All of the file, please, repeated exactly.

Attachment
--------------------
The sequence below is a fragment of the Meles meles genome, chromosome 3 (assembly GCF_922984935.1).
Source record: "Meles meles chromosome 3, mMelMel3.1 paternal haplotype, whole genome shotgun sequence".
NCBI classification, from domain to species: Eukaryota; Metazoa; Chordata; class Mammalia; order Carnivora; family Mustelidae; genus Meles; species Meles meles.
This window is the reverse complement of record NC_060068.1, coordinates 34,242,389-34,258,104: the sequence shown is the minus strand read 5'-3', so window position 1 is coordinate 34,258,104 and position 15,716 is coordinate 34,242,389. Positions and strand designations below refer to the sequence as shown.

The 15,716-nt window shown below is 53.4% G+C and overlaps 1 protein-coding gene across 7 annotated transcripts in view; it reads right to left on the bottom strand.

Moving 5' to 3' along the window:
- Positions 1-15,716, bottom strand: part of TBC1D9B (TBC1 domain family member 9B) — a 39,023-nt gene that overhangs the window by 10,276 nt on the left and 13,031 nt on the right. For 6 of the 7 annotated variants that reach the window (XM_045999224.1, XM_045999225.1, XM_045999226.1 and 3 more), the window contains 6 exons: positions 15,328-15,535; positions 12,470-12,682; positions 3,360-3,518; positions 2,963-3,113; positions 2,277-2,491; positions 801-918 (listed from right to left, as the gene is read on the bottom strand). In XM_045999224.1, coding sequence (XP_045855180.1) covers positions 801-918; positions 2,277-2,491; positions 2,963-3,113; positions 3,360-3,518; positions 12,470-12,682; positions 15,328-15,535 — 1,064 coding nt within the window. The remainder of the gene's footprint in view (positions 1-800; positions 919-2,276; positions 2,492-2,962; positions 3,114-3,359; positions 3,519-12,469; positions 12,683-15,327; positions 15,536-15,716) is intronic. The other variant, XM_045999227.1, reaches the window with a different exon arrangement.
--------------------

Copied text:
The sequence below is a fragment of the Meles meles genome, chromosome 3 (assembly GCF_922984935.1).
Source record: "Meles meles chromosome 3, mMelMel3.1 paternal haplotype, whole genome shotgun sequence".
NCBI classification, from domain to species: Eukaryota; Metazoa; Chordata; class Mammalia; order Carnivora; family Mustelidae; genus Meles; species Meles meles.
This window is the reverse complement of record NC_060068.1, coordinates 34,242,389-34,258,104: the sequence shown is the minus strand read 5'-3', so window position 1 is coordinate 34,258,104 and position 15,716 is coordinate 34,242,389. Positions and strand designations below refer to the sequence as shown.

The 15,716-nt window shown below is 53.4% G+C and overlaps 1 protein-coding gene across 7 annotated transcripts in view; it reads right to left on the bottom strand.

Moving 5' to 3' along the window:
- Positions 1-15,716, bottom strand: part of TBC1D9B (TBC1 domain family member 9B) — a 39,023-nt gene that overhangs the window by 10,276 nt on the left and 13,031 nt on the right. For 6 of the 7 annotated variants that reach the window (XM_045999224.1, XM_045999225.1, XM_045999226.1 and 3 more), the window contains 6 exons: positions 15,328-15,535; positions 12,470-12,682; positions 3,360-3,518; positions 2,963-3,113; positions 2,277-2,491; positions 801-918 (listed from right to left, as the gene is read on the bottom strand). In XM_045999224.1, coding sequence (XP_045855180.1) covers positions 801-918; positions 2,277-2,491; positions 2,963-3,113; positions 3,360-3,518; positions 12,470-12,682; positions 15,328-15,535 — 1,064 coding nt within the window. The remainder of the gene's footprint in view (positions 1-800; positions 919-2,276; positions 2,492-2,962; positions 3,114-3,359; positions 3,519-12,469; positions 12,683-15,327; positions 15,536-15,716) is intronic. The other variant, XM_045999227.1, reaches the window with a different exon arrangement.